Working the harvest

I’ve just finished a couple of months working on the grain harvest in W.A. and I wanted to make a post about it because when I searched online before I started there, I couldn’t find any information about what I’d be doing. It seems that no one talks about it online, but I will. Maybe no one can be bothered, but for someone traveling it’s a great way to make some money in a fairly short period of time if you’re willing to work hard.

Here’s a video of the site and the basic processes that happen.

I’ve come to learn that all CBH sites are different, there are large sites where your experience may be very different to mine, I was posted to a tiny site out in the middle of nowhere about 80km north west of Ravensthorpe called Dunn Rock. Also known as Forgotten Rock, Dingo rock, Dingo Den, and a few other choice names.

Forty kilometres of dirt roads to the bitumen, and no phone reception for miles around. The dirt roads get progressively worse as the season goes on with all of the trucks carting grain, and if you want to shop at a half decent IGA then you’re looking at a round trip of about 260km.

So what is the job all about? Well there’s three main roles to be filled by casual workers, samplers, weighbridge operators and receival point operators or RPO’s.  Samplers and weight bridge operators do a three day course teaching you the process of spearing trucks for samples and then testing the grain, as well as weighbridge operation, while the RPO course is one day training before season starts as well as some online training.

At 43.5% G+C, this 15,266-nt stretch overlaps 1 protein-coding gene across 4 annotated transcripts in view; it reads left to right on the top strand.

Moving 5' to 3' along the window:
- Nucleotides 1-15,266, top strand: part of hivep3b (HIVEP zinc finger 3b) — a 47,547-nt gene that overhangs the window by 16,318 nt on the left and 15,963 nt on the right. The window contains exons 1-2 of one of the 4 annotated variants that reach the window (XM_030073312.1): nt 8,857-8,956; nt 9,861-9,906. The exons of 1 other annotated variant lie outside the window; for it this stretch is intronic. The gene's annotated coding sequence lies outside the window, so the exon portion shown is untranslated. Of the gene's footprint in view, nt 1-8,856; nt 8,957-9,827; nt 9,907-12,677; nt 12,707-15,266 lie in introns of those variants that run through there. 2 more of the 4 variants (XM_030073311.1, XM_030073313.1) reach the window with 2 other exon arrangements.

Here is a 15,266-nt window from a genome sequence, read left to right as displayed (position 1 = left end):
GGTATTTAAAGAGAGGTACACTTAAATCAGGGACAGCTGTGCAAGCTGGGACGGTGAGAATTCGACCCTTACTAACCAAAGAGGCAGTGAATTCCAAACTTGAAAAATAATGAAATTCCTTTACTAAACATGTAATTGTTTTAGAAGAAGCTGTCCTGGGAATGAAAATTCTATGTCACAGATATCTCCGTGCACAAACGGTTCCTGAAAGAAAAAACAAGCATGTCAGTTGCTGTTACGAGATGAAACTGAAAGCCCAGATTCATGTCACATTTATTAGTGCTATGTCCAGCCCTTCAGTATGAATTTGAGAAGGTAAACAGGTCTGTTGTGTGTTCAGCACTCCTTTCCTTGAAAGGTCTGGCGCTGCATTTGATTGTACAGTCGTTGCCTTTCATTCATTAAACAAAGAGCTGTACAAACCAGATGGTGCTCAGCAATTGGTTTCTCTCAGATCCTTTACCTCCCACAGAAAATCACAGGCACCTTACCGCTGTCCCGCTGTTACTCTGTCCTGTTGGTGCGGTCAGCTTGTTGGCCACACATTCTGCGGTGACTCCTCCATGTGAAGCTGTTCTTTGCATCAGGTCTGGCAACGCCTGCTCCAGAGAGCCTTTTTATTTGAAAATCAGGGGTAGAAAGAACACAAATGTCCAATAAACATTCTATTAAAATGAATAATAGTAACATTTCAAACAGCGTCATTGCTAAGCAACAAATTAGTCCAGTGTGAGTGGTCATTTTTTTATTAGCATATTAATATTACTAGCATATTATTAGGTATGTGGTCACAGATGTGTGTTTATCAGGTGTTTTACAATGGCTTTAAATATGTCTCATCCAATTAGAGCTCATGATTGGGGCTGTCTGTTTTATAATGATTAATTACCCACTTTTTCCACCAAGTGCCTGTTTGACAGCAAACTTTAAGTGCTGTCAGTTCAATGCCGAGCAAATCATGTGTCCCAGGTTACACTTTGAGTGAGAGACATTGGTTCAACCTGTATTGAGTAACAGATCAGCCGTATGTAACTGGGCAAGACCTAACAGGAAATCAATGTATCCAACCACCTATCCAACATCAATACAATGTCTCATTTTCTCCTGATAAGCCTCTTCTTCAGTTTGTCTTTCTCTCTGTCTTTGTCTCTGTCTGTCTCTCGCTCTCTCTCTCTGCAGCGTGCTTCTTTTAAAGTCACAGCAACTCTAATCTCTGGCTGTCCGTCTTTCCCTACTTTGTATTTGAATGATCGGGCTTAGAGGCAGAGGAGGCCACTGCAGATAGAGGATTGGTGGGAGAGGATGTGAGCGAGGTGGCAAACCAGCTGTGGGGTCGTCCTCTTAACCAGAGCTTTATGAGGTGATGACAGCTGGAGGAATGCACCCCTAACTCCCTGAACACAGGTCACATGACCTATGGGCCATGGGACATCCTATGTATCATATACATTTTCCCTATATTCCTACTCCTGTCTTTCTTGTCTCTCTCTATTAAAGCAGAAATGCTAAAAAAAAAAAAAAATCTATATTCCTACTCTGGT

Spearing trucks



The sampling, testing and grading of the grain all happens in the sampling hut.

Sampling hut

This process is part automated and part manual, the automated machine tests for moisture content and protein levels, then there’s the manual side where you look for rocks, weed seeds, pests and distorted grains.

Manual checking

Weighbridge operators are responsible for weighing the trucks in full of grain, then directing them where to drop their loads, before then weighing them out again. Perhaps one of the more boring positions because you just tend to sit in the hut all day, but on a 40 degree day, those outside will be jealous of your position.


Then there’s the RPO, which are generally responsible for standing at the grid and directing the trucks in to drop their grain in the grid, hand signals for the trucks telling them when to go forward, and when to stop, as well as pressing the button on the truck to open the tailgate, then blowing off the grain with an air lance before the truck drives off.

A grid all closed up

And this is a grid in operation, the truck tips the grain in, then the augers which you can see on the right, draw the grain up from the grid and deposit on the conveyor. The augers need to be opened slowly each day in the morning for the first load, and each auger at each grid is different, some you can open fully, some part way, some need to be very slowly opened over the first truck to avoid bogging the stacker and having big spills, all these things you discover on the job as you go.

Truck tipping in grid 2

The grain is transported along the conveyor  till it gets to a tripper with a banana chute, that deposits the grain onto a stacker. The stacker then deposits the grain onto the stack.